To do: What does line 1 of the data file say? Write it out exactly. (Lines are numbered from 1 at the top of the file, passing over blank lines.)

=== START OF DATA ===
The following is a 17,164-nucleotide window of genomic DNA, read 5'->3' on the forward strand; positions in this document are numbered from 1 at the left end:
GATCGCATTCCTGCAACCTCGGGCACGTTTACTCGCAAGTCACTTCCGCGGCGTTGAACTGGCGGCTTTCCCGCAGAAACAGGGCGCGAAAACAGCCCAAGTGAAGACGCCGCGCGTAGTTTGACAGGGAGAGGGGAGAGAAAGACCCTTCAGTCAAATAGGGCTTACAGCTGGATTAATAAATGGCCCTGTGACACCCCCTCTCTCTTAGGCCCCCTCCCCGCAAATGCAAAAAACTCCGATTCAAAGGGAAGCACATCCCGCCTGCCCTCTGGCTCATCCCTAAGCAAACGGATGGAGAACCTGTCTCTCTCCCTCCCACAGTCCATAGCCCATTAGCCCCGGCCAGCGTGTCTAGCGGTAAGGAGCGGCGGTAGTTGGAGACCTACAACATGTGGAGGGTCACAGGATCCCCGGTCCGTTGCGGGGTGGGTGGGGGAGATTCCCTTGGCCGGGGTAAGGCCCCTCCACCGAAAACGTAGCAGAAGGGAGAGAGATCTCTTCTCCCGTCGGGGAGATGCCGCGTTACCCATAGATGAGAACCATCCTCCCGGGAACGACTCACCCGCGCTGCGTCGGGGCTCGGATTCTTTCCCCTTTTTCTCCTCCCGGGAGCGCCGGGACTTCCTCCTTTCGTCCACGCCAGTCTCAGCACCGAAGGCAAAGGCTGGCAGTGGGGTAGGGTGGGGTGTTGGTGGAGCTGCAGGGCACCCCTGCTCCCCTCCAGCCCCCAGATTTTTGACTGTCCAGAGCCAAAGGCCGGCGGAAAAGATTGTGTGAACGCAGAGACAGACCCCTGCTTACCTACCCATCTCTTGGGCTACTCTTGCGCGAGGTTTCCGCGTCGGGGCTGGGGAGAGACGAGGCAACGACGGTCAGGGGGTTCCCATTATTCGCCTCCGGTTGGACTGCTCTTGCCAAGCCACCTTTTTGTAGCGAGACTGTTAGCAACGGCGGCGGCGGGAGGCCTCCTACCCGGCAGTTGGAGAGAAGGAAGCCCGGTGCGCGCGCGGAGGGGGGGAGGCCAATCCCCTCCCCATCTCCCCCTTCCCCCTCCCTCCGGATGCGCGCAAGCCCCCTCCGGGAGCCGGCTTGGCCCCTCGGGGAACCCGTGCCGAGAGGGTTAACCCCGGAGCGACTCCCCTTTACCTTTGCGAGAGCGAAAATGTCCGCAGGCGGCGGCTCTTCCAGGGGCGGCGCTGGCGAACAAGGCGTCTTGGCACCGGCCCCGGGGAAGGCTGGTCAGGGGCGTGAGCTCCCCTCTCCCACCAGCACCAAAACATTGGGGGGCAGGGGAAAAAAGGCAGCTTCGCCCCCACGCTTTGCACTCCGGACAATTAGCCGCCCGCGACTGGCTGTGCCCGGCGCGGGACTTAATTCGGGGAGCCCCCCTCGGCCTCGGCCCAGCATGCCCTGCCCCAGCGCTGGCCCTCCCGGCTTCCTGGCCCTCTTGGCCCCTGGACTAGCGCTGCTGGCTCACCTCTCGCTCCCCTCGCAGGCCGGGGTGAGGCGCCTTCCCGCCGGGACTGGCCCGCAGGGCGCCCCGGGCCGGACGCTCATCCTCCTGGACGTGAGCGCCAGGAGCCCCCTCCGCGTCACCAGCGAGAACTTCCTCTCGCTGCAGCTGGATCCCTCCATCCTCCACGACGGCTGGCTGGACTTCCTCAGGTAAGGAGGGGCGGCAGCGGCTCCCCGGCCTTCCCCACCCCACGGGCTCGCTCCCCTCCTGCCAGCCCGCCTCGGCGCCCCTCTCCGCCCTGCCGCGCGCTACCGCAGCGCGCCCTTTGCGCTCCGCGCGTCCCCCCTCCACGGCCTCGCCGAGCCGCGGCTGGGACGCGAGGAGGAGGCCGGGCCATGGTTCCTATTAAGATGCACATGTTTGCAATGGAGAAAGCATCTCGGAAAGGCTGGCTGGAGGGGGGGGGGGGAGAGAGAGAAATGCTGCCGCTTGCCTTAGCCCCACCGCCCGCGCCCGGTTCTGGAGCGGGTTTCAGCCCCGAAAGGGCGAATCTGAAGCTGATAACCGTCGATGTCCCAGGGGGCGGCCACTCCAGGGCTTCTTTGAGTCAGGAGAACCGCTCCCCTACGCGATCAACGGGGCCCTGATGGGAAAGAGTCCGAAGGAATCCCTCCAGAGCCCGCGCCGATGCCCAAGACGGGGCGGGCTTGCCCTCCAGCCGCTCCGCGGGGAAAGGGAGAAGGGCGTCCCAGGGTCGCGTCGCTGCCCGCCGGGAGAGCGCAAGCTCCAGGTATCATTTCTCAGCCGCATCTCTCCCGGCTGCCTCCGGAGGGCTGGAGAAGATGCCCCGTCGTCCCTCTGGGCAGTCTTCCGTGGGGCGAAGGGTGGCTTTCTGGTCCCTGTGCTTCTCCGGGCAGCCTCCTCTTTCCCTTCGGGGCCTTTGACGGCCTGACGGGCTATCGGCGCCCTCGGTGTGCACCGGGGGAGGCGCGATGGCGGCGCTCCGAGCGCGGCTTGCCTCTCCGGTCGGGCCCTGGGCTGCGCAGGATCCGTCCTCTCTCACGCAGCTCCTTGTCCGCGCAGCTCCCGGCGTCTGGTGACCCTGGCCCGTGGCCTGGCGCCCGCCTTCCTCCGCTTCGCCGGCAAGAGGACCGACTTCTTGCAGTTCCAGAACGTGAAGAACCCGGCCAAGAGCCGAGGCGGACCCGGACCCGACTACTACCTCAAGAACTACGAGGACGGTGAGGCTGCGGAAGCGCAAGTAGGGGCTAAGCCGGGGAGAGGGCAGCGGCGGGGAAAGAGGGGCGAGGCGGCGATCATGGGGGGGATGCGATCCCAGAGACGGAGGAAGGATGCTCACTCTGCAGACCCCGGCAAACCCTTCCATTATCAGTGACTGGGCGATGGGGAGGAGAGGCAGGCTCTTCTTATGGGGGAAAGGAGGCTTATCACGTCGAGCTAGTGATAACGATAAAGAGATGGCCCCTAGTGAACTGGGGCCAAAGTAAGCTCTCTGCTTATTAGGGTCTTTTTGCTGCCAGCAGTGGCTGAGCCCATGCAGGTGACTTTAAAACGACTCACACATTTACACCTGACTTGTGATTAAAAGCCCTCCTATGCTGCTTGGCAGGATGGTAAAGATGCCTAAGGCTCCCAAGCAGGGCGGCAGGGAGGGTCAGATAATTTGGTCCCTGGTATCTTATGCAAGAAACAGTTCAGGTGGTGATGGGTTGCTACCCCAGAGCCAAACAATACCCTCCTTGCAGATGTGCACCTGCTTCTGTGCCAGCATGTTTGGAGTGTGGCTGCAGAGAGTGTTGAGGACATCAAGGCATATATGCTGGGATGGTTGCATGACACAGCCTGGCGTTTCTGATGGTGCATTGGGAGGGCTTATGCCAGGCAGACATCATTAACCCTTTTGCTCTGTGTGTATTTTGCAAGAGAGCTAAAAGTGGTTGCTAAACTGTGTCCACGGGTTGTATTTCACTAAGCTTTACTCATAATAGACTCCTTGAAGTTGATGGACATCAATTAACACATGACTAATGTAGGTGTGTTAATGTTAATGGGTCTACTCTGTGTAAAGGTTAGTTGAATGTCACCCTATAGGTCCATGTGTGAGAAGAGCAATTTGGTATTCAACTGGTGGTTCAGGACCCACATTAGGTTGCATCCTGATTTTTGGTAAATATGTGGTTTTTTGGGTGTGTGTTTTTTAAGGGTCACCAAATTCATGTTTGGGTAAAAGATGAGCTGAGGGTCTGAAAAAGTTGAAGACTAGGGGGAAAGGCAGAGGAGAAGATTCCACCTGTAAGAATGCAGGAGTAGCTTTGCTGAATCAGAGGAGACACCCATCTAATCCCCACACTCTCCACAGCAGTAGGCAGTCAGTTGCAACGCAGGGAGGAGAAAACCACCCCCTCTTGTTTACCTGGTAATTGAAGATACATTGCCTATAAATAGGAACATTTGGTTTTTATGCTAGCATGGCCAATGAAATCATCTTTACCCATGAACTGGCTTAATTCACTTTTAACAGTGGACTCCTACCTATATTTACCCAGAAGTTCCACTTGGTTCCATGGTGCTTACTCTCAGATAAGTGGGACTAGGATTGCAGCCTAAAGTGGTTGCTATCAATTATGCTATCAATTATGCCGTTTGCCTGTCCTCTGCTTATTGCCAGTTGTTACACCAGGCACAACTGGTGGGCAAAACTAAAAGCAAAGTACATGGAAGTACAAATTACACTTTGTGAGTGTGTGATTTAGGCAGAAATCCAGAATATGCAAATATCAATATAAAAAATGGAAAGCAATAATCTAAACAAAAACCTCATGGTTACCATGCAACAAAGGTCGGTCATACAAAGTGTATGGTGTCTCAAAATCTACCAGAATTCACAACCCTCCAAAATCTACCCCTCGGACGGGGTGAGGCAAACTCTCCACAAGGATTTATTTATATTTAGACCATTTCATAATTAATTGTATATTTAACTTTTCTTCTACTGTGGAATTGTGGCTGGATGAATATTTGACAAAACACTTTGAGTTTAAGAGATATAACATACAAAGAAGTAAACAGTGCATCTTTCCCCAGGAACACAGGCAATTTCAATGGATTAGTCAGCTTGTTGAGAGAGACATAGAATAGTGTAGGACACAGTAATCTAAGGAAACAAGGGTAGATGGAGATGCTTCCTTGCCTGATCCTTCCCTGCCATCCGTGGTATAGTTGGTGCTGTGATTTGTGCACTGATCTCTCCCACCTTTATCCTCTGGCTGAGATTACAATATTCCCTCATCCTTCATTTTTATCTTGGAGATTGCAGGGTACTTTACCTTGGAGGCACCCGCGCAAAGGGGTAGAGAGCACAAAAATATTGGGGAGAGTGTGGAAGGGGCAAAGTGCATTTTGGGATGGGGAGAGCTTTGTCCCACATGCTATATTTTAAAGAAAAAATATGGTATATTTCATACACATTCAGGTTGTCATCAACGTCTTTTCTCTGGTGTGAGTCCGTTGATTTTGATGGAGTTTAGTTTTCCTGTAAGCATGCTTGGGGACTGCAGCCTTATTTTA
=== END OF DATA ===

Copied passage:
The following is a 17,164-nucleotide window of genomic DNA, read 5'->3' on the forward strand; positions in this document are numbered from 1 at the left end: